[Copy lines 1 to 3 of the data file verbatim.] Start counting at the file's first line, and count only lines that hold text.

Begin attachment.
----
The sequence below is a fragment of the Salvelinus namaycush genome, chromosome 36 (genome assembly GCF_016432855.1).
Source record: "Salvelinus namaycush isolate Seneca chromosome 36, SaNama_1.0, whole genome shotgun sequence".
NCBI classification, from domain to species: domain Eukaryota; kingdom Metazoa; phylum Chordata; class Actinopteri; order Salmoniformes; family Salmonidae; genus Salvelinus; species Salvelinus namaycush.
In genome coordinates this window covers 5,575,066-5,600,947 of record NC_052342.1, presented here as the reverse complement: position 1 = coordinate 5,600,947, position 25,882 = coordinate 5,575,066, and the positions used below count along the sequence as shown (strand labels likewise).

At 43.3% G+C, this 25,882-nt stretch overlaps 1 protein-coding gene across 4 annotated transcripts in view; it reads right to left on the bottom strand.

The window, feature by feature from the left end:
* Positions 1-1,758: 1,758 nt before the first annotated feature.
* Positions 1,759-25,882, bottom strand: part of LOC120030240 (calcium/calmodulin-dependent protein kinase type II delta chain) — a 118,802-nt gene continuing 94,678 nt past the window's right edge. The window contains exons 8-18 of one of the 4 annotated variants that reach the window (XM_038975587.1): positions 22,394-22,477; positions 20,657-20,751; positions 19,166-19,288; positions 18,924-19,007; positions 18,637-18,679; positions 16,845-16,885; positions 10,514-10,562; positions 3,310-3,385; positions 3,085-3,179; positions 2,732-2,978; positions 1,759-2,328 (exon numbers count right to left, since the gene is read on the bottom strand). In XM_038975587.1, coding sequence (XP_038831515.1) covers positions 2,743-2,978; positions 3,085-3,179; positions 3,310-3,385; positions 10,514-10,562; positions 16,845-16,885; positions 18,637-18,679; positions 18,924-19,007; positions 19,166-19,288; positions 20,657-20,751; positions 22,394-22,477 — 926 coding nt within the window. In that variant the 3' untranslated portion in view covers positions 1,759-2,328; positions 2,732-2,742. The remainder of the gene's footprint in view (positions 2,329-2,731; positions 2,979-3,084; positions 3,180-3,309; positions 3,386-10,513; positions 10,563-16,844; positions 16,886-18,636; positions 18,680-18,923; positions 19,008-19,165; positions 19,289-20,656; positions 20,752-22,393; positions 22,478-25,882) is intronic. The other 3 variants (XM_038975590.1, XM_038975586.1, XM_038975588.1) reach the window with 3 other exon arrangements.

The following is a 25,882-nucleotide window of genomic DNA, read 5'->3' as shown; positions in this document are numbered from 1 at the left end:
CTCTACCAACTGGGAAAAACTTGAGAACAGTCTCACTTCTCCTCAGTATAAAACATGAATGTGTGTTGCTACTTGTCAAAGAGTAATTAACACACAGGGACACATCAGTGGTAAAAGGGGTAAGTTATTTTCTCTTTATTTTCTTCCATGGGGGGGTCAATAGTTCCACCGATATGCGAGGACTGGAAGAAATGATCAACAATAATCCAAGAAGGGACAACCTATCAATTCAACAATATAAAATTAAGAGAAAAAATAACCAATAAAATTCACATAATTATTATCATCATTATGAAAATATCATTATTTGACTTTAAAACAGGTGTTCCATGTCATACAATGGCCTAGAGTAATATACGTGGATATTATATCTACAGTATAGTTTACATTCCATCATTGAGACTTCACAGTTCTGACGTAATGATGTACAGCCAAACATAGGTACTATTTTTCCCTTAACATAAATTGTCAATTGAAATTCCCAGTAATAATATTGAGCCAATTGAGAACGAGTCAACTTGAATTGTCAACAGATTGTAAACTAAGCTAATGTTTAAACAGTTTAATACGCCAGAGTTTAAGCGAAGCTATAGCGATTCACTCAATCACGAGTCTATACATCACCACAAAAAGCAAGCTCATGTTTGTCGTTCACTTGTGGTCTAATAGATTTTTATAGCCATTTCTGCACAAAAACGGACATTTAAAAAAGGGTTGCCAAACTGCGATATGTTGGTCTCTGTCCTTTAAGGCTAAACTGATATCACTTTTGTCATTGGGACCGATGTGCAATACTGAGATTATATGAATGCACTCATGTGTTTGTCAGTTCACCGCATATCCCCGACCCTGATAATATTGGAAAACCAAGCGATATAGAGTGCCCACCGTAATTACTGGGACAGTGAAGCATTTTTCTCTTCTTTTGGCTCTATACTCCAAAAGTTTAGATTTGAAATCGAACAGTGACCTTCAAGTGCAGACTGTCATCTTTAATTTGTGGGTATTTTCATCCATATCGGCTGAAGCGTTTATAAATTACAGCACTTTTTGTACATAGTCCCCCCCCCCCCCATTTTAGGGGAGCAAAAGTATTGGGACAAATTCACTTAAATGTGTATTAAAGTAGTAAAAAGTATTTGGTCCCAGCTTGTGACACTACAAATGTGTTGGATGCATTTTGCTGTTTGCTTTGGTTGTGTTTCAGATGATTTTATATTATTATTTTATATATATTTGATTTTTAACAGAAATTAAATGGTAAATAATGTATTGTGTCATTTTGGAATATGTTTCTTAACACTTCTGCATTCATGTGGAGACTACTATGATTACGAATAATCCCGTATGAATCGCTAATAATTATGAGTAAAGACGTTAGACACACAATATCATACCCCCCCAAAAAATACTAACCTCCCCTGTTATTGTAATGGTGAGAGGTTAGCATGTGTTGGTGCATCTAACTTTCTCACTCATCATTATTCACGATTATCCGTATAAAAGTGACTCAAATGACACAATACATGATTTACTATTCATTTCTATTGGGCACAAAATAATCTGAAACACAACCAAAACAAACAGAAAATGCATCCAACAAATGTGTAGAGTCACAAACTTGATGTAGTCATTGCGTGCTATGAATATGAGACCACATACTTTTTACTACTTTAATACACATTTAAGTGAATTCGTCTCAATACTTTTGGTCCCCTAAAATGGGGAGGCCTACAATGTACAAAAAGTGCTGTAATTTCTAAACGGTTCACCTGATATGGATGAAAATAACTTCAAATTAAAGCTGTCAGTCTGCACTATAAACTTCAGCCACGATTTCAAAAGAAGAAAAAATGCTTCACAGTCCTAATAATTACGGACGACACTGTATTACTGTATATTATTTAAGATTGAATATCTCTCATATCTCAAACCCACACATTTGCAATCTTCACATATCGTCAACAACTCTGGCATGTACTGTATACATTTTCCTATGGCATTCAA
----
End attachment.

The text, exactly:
The sequence below is a fragment of the Salvelinus namaycush genome, chromosome 36 (genome assembly GCF_016432855.1).
Source record: "Salvelinus namaycush isolate Seneca chromosome 36, SaNama_1.0, whole genome shotgun sequence".
NCBI classification, from domain to species: domain Eukaryota; kingdom Metazoa; phylum Chordata; class Actinopteri; order Salmoniformes; family Salmonidae; genus Salvelinus; species Salvelinus namaycush.